Even though we are ordinary, sometimes the things we do in our lives change the history of the world, we just don’t realize it at the time.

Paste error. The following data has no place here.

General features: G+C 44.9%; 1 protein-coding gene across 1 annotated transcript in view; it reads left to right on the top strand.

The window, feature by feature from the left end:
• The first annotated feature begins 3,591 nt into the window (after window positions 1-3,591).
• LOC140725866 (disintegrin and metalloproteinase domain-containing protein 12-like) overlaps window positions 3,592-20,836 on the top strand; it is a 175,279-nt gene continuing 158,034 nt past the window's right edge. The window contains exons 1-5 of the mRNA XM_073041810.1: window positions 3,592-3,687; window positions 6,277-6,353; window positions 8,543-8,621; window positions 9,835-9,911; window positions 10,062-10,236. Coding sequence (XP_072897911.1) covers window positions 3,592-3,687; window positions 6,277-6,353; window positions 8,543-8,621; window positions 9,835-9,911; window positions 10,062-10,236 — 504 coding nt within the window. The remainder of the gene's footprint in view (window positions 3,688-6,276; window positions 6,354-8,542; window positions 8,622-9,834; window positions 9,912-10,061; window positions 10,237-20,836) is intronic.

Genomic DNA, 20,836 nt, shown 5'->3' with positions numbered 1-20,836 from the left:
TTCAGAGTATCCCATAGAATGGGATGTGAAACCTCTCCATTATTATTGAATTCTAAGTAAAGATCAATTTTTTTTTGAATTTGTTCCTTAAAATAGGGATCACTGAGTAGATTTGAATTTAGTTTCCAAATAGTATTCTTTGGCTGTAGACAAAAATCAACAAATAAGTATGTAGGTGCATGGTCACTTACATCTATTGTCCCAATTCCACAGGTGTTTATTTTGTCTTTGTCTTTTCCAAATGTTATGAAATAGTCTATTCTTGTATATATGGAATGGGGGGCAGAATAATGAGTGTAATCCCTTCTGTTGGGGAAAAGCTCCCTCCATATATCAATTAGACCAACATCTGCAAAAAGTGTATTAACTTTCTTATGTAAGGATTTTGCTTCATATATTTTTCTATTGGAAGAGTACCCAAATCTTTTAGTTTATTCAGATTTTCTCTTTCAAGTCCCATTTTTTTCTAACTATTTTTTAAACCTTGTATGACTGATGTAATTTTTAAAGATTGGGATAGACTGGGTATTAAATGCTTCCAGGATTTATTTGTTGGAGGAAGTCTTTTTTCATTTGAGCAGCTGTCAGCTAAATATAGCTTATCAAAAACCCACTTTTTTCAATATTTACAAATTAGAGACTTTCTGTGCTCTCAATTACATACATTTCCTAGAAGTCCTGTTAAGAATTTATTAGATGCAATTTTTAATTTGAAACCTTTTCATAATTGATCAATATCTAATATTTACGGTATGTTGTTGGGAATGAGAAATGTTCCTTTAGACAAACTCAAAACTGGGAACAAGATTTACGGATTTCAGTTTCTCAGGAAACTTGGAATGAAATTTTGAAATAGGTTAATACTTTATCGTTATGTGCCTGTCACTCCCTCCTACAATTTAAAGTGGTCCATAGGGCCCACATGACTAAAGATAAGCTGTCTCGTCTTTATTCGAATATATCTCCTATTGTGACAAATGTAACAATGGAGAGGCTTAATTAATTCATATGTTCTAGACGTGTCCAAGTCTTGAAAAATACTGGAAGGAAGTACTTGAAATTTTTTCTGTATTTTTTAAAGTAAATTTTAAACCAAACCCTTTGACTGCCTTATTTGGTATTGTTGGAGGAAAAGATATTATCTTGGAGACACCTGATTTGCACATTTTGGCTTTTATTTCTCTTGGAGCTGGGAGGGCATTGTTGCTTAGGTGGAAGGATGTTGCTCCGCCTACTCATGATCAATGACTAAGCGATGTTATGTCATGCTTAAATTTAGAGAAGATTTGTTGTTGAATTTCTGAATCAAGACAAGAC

Agnes was an innocent. A young peasant girl from Meaux, a village of early 16th century France, just a days ride from Paris. She was not special or gifted in anyway. By day she cleaned the Chapter House and the Deanery, in the service of her church. At night she worked at Le Poulet Gras, the ale house where her father and mother scratched out their living. She was a happy girl, in her unassuming innocence, but she fell victim to a common savagery and became the catalyst that sparked a confrontation between Church and its supplicants, between aristocracy and the peasantry, between the rich and poor of Meaux, and added fuel to the fire of reformation that changed the lives of millions that followed.